Cornelius town center concepts unveiled at open house
The finalization of a draft master plan for downtown Cornelius is still a few months away. But residents, businesspeople and other interested parties got an early look at what city officials and project staff are working on at an open house Wednesday, Jan. 9.
The city invited people to come to Centro Cultural de Washington County on Wednesday evening for a presentation and displays, including maps of the town center area and proposals for improving pedestrian access, calming traffic, encouraging investment, creating public spaces and more.
The planning project started last summer and is expected to continue through most of this year. Through creating a master plan for the downtown area, city officials hope to get a clearer picture of what residents, downtown businesses and organizations, and expert consultants think would improve Cornelius' town center, as well as assemble a roadmap for how to implement those changes.
A major part of the plan involves redefining what exactly is considered the town center area of Cornelius. The city has been using a definition for close to 20 years that encompasses several blocks of residential neighborhoods well to the north of the Highway 8 couplet that runs east-west through town, the Fred Meyer shopping center further toward Hillsboro, and mobile home parks further toward Forest Grove.
A svelter, more refined town center area was among the exhibits at Wednesday's opening house, with its northern limit in between North Davis and Fremont streets; its southern limit just south of Baseline Street or, in between Ninth and 14th avenues, Alpine Street; its eastern limit along 19th and 20th avenues; and its western limit just east of the Cornelius Manor trailer park.
That area itself is sectioned up, said Steve Faust of 3J Consulting, which the city has contracted for work on the project. It includes a "town center core," approximately square in shape, focused between 10th and 14th avenues. That core encompasses key downtown buildings like Centro Cultural, Virginia Garcia Memorial Health Center, St. Alexander Catholic Church, Cornelius City Hall, the Cornelius Public Safety Building and Cornelius Place, which will be the new home of the city's public library.
"Planners, we like to think of that quarter-mile radius … as neighborhoods," Faust said, showing the audience maps of Cornelius with red circles representing those areas superimposed over it. "This core area here is about an eighth of a mile radius, so a little bit more focused."
The long-range vision for the Cornelius town center, as presented by Faust and city community development director Ryan Wells, includes redeveloping or otherwise repurposing "opportunity sites," like the disused Western States Fire Apparatus and Grande Foods buildings along Highway 8, as well as creating a more cohesive "neighborhood" feeling to make the town center area a more identifiable, vital and attractive part of the community.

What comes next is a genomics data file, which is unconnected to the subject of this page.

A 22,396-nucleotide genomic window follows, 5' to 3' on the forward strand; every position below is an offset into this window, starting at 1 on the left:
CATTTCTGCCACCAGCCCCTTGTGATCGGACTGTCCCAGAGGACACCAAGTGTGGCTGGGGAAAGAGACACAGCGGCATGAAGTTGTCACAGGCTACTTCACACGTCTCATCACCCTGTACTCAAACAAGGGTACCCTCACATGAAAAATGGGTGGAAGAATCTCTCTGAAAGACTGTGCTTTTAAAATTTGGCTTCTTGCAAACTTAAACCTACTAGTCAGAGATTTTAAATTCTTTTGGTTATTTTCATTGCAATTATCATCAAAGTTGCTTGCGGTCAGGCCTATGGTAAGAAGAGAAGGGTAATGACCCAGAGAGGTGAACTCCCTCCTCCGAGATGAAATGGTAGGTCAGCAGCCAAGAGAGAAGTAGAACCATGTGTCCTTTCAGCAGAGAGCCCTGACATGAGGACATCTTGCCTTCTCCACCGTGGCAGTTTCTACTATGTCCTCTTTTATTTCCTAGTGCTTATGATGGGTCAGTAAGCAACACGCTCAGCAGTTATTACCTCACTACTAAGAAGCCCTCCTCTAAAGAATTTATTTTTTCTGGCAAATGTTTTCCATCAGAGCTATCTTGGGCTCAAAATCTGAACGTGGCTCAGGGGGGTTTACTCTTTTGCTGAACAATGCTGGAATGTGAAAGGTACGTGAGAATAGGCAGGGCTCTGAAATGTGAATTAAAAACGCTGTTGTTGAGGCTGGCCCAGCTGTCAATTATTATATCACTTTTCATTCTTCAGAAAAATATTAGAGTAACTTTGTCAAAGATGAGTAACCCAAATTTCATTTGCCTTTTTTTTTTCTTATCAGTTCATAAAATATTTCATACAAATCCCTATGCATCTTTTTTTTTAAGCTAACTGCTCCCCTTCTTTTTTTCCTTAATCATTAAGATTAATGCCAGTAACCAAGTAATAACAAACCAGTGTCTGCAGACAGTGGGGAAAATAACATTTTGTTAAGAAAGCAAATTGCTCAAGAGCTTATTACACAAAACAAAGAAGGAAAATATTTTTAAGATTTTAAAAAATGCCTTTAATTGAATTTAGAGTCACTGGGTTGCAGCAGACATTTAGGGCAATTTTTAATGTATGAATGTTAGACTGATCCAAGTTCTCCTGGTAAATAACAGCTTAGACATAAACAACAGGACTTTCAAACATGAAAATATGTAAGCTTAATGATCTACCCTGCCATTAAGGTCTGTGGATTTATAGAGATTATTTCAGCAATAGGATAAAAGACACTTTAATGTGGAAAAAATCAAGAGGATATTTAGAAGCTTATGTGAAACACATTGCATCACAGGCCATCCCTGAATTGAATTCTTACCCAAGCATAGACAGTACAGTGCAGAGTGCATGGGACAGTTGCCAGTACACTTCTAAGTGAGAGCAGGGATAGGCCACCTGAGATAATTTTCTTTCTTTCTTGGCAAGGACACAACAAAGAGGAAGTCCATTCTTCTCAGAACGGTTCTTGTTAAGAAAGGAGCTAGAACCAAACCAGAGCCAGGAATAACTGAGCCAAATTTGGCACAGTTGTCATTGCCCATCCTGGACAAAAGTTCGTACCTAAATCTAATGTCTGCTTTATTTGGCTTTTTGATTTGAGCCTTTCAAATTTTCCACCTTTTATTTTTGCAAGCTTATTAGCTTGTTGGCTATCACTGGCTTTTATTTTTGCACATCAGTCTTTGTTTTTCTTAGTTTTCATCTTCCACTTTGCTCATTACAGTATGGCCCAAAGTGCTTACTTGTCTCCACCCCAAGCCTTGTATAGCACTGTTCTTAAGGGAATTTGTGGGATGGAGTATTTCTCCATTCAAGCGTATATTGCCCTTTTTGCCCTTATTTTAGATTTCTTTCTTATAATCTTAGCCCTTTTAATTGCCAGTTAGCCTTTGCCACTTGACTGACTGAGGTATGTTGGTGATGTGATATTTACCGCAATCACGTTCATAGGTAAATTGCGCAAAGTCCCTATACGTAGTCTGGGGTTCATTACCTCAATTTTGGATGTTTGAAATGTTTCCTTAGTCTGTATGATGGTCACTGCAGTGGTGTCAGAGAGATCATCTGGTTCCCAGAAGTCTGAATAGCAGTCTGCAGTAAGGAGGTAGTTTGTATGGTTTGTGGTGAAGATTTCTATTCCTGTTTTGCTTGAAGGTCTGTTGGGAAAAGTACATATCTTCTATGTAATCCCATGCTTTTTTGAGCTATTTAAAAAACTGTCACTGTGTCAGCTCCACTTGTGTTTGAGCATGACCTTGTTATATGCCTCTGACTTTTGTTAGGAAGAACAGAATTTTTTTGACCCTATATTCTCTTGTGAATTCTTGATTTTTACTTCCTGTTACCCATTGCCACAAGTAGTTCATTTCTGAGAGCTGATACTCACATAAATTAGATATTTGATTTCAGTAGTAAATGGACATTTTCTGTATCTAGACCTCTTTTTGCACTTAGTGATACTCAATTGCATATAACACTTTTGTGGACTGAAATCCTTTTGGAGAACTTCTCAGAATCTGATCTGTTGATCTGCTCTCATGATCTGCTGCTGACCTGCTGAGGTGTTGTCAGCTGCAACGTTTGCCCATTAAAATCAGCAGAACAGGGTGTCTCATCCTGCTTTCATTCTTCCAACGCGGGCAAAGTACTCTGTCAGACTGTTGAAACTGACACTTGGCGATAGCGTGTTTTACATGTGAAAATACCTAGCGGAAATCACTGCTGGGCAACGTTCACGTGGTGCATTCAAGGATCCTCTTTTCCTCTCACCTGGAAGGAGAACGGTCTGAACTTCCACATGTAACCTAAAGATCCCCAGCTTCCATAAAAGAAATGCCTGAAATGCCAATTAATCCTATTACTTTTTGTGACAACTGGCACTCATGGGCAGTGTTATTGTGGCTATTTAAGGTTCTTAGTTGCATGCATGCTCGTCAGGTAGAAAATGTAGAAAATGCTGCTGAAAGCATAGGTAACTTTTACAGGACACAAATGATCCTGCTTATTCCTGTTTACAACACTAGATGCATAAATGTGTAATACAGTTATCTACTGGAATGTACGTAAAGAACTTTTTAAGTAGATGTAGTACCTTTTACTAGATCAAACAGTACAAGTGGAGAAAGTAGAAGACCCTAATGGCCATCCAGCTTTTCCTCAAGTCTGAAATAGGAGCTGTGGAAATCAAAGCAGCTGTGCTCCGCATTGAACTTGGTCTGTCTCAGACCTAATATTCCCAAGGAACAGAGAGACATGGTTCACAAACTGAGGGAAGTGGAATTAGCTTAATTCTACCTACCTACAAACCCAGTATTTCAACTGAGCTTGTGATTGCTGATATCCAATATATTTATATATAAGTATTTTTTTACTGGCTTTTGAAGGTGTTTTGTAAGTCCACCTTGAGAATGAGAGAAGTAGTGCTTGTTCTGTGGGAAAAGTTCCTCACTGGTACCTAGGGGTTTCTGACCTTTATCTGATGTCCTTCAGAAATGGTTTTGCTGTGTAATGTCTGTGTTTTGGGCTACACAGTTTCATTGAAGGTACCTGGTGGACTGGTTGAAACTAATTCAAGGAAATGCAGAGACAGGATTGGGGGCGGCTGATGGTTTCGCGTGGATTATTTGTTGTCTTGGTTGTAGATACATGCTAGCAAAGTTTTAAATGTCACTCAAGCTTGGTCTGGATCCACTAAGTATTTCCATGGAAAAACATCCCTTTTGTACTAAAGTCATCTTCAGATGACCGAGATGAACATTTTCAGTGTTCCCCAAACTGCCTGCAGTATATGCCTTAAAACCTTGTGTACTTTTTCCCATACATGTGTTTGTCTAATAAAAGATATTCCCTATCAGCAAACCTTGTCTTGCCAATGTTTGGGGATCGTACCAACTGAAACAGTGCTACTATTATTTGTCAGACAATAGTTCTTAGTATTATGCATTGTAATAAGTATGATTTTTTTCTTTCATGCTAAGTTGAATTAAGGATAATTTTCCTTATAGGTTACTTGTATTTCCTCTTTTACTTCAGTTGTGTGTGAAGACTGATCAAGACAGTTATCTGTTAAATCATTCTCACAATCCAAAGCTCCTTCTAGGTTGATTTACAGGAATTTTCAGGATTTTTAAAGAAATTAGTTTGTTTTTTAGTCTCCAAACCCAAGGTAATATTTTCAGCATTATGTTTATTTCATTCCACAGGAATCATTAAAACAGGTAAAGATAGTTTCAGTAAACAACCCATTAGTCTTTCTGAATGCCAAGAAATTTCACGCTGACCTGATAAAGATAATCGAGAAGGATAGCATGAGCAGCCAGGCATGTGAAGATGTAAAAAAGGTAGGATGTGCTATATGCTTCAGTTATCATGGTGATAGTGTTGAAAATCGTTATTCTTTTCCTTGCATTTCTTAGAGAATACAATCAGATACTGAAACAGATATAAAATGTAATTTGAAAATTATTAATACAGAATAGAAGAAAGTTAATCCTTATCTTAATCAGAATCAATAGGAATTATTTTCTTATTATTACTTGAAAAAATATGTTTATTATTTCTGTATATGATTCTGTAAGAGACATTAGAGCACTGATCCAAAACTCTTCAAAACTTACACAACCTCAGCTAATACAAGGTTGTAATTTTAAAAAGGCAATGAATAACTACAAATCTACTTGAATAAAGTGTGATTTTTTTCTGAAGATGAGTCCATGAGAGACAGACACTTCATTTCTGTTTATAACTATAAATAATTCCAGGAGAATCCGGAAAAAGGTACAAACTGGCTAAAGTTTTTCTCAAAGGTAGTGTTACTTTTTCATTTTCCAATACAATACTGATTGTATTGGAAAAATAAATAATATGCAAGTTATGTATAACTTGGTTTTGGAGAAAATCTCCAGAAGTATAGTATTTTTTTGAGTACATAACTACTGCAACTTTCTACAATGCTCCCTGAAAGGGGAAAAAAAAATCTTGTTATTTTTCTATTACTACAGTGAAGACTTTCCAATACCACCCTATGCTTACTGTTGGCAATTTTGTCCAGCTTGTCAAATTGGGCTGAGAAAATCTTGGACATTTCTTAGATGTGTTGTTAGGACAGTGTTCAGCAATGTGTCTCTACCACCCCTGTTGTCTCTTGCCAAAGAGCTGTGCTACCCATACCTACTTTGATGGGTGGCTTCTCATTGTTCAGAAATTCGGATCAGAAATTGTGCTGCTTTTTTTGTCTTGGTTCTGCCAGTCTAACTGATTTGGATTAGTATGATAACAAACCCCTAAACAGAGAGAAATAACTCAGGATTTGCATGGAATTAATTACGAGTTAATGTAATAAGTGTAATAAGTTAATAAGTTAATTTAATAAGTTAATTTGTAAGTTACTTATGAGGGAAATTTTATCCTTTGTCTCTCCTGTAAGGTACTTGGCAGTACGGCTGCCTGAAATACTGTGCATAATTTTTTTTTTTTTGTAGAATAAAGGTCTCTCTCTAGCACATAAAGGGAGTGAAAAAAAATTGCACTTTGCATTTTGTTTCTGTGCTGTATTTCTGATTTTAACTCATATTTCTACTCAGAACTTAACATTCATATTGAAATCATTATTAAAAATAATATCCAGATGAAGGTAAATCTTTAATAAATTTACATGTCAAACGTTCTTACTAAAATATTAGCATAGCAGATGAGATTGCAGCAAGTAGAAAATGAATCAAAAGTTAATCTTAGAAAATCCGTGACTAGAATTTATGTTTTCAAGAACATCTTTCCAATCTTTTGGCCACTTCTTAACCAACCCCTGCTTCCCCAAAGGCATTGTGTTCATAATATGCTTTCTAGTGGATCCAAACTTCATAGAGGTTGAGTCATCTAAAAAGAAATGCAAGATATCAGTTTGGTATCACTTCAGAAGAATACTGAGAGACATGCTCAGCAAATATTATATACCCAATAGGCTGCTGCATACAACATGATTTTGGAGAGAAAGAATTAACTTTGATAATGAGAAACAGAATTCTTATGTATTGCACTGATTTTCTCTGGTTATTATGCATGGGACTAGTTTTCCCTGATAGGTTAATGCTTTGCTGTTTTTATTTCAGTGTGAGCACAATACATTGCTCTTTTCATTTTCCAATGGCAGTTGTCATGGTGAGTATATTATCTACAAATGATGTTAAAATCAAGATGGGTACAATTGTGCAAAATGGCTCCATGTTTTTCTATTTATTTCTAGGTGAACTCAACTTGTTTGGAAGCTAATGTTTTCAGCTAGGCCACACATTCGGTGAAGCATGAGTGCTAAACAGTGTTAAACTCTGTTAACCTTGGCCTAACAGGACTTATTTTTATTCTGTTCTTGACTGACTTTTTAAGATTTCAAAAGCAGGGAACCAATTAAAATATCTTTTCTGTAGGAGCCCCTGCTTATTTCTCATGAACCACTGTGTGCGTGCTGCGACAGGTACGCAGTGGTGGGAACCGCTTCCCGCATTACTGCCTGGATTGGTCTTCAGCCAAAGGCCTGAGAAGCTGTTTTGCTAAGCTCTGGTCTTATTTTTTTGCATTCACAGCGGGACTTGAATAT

"What we hope for, I guess, is when you're driving down the highway, when you enter downtown Cornelius, you want to feel it," Faust said. "You want people to instinctually slow down and want to see what's on either side of the street. You can feel you're entering a place that you might want to spend some time."
Cornelius has among the lowest household median incomes in the Portland metropolitan area, and its highway corridor bears signs of blight, with shuttered storefronts, dilapidated houses and even a derelict gas station. While part of the town center master plan's goal will be to improve the streetscape of the area — building on the work that has been done to improve Baseline and Adair streets and, more recently, 10th Avenue — Faust said project planners want to be sensitive to downtown's denizens as well.
"Nothing we do here is going to force people out of this area," Faust said. "We really want to make sure that current uses are able to keep on with those uses in the long term. So as we make changes, we're going to be working with any property-owners who are interested and make sure that what we propose is sensitive to their unique situations."
While the redefined town center area cuts out the commercial area around Fred Meyer, city officials still hope to see that area become a somewhat more walkable, modern shopping district. But Wells said they won't push redevelopment, instead letting it happen at its own pace.
"We can help set the conditions to encourage development on that property, but the city's not going to compel anything to happen until there's a development trigger to improve that site," Wells said.
Cornelius is going through a period of major growth — not the first since the city incorporated in 1893, as historical maps Faust displayed at Wednesday's open house showed, but one that is nonetheless significant. The Laurel Woods neighborhood now under construction in the city's southeastern corner is the largest planned development in Cornelius' history, according to Wells, and is on track to add about 900 single-family houses and townhouses to the city's housing stock.
"From our perspective, what a town center needs as much as anything … to thrive is people to spend time there," said Faust, responding to a question from the audience about how that residential growth correlates with the downtown planning project. "While I think there's a lot of considerations for the city as a whole as these new residents come in … for our town center, it's mostly a positive thing."
By Mark Miller
Editor, Forest Grove News-Times
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